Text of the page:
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Re: [ksurfschool] Salutations!

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  • martyn gilson
    Derek, you have had a lot of advice from experienced kitesurfers. Even though you will pick this up quickly you still need to remember that there are a few
    Message 1 of 14 , Dec 7, 2000
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      Derek,
      you have had a lot of advice from experienced
      kitesurfers. Even though you will pick this up
      quickly you still need to remember that there are a
      few things that are completely different to
      windsurfing.

      Firstly, getting the board onto your feet, whilst
      holding on to a kite is not easy and different to any
      other watersport.

      Secondly, the power from a kite is not as easily
      controlled as a sail.

      Thirdly, safety factors are much different.

      My advice, especially if you are going to get only one
      kite would be to get a big one. I wish I got a 11M
      wipika to start and 3 line lengths. The shorter the
      lines the less time the kite spends in the wind
      window, therefore easier to control in high winds. If
      you take only a 7 or 9 M inflatable, depending on your
      wind strength, you won't be kiting as often as you
      like. I bought a 7M Naish thinking that it was plenty
      big enough, it's not. The better you become the more
      kite you can hang on to, you'll get to this stage very
      quickly so buying a small kite potentially could be a
      waste. This is not a lightwind sport.

      The AR5 are good (and expensive) kites but with 4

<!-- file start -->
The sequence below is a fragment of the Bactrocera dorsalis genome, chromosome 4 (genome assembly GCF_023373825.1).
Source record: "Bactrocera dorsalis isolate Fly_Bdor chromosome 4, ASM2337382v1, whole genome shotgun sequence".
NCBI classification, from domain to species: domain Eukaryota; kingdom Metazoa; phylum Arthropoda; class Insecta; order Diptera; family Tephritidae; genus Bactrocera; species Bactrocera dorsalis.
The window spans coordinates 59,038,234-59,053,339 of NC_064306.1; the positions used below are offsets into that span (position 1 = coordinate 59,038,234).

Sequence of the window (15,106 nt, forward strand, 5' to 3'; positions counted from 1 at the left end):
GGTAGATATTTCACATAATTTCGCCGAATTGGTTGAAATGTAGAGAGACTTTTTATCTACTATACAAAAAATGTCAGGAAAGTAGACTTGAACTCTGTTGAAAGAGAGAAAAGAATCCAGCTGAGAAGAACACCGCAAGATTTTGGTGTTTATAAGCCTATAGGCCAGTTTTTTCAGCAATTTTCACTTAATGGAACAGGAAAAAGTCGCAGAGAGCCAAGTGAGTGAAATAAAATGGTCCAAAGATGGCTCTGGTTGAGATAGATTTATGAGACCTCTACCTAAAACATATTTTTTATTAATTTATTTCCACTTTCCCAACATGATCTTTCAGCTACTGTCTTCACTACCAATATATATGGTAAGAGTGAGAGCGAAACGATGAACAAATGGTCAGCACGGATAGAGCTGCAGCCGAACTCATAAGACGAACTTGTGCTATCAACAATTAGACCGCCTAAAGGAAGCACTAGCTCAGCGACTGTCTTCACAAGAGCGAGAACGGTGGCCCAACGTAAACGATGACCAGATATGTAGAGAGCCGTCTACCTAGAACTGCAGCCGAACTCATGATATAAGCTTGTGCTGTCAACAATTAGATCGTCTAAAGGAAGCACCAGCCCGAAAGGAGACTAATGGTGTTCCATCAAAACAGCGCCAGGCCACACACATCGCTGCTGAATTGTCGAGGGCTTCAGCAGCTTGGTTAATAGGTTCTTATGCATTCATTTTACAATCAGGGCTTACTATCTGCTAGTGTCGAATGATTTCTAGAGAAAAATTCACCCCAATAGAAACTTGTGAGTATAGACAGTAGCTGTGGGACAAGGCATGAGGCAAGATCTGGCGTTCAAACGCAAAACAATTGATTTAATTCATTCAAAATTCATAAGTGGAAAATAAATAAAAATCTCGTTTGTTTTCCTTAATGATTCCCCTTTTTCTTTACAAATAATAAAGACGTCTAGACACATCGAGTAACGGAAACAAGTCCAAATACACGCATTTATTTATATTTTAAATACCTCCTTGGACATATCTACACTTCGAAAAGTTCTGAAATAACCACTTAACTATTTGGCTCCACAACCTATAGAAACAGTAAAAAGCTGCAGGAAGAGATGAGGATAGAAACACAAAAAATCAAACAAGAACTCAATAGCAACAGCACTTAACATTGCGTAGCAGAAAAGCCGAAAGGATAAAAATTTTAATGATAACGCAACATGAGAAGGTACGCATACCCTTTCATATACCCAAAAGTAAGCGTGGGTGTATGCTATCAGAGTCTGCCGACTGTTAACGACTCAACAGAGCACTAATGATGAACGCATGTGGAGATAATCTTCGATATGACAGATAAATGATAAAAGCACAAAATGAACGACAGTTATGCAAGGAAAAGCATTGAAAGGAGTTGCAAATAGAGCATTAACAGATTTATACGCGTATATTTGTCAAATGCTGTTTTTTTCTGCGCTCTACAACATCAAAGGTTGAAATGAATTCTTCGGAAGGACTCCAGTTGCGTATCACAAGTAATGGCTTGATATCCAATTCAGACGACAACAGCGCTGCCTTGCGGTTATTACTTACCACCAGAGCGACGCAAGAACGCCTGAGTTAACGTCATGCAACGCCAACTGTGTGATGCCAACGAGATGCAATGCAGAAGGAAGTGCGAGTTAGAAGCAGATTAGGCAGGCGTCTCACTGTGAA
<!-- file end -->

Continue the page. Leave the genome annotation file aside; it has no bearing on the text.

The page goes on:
lines and more challenging relaunch, it would possibly
      be a hindrance rather than a benefit for a beginner to
      get one as their first and only kite.

      The above advice was given to me by this group and it
      is sound advice. However, this is more about getting
      out there and having a go. If you find a dirt cheap
      8.5 wipika classic then grab it, use it for a season,
      sell it and get a big AR5.


      --- derekbown@... wrote: > Hi Everyone,
      > I've never tried kitesurfing but I'm fairly sure
      > that I'm going to
      > buy the gear sometime in the next year.
      >
      > I'm an expert windsurfer (and instructor), fairly
      > good surfer, and
      > enjoy flying my small two-line stunt kite. The
      > reasons I want to get
      > into kitesurfing are: first; because it looks like a
      > heck of a lot of
      > fun, and second; because it seems much more portable
      > than either of
      > my other wave sports.
      >
      > So if I was to buy a kite for traveling (mostly
      > disregarding my
      > complete beginner status, which will hopefully be a
      > short phase),
      > what do you think would be the most versatile?
      >
      > I want to travel with only one kite. I'm thinking
      > in the 7 to 9
      > meter range (?).
      >